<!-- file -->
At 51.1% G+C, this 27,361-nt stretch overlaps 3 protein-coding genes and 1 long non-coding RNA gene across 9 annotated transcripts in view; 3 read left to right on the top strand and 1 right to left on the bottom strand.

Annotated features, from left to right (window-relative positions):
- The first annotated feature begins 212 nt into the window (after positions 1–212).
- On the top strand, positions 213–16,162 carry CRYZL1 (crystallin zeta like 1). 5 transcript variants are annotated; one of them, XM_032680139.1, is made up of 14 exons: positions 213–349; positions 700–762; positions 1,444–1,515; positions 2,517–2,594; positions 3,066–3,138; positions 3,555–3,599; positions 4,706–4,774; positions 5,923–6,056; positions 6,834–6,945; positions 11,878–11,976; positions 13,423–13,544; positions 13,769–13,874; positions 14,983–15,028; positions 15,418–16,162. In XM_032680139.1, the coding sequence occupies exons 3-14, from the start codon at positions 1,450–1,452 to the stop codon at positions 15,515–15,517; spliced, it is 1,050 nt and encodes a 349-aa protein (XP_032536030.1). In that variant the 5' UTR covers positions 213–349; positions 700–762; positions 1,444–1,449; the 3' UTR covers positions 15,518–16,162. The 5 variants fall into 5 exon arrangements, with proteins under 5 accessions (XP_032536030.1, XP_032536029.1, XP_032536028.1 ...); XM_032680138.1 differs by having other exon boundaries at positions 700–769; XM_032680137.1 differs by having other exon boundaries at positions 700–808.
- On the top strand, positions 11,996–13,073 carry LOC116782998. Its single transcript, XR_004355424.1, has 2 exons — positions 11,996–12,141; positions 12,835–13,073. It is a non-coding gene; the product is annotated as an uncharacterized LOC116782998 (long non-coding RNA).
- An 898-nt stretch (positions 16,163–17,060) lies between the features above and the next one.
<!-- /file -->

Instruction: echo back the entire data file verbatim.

At 51.1% G+C, this 27,361-nt stretch overlaps 3 protein-coding genes and 1 long non-coding RNA gene across 9 annotated transcripts in view; 3 read left to right on the top strand and 1 right to left on the bottom strand.

Annotated features, from left to right (window-relative positions):
- The first annotated feature begins 212 nt into the window (after positions 1–212).
- On the top strand, positions 213–16,162 carry CRYZL1 (crystallin zeta like 1). 5 transcript variants are annotated; one of them, XM_032680139.1, is made up of 14 exons: positions 213–349; positions 700–762; positions 1,444–1,515; positions 2,517–2,594; positions 3,066–3,138; positions 3,555–3,599; positions 4,706–4,774; positions 5,923–6,056; positions 6,834–6,945; positions 11,878–11,976; positions 13,423–13,544; positions 13,769–13,874; positions 14,983–15,028; positions 15,418–16,162. In XM_032680139.1, the coding sequence occupies exons 3-14, from the start codon at positions 1,450–1,452 to the stop codon at positions 15,515–15,517; spliced, it is 1,050 nt and encodes a 349-aa protein (XP_032536030.1). In that variant the 5' UTR covers positions 213–349; positions 700–762; positions 1,444–1,449; the 3' UTR covers positions 15,518–16,162. The 5 variants fall into 5 exon arrangements, with proteins under 5 accessions (XP_032536030.1, XP_032536029.1, XP_032536028.1 ...); XM_032680138.1 differs by having other exon boundaries at positions 700–769; XM_032680137.1 differs by having other exon boundaries at positions 700–808.
- On the top strand, positions 11,996–13,073 carry LOC116782998. Its single transcript, XR_004355424.1, has 2 exons — positions 11,996–12,141; positions 12,835–13,073. It is a non-coding gene; the product is annotated as an uncharacterized LOC116782998 (long non-coding RNA).
- An 898-nt stretch (positions 16,163–17,060) lies between the features above and the next one.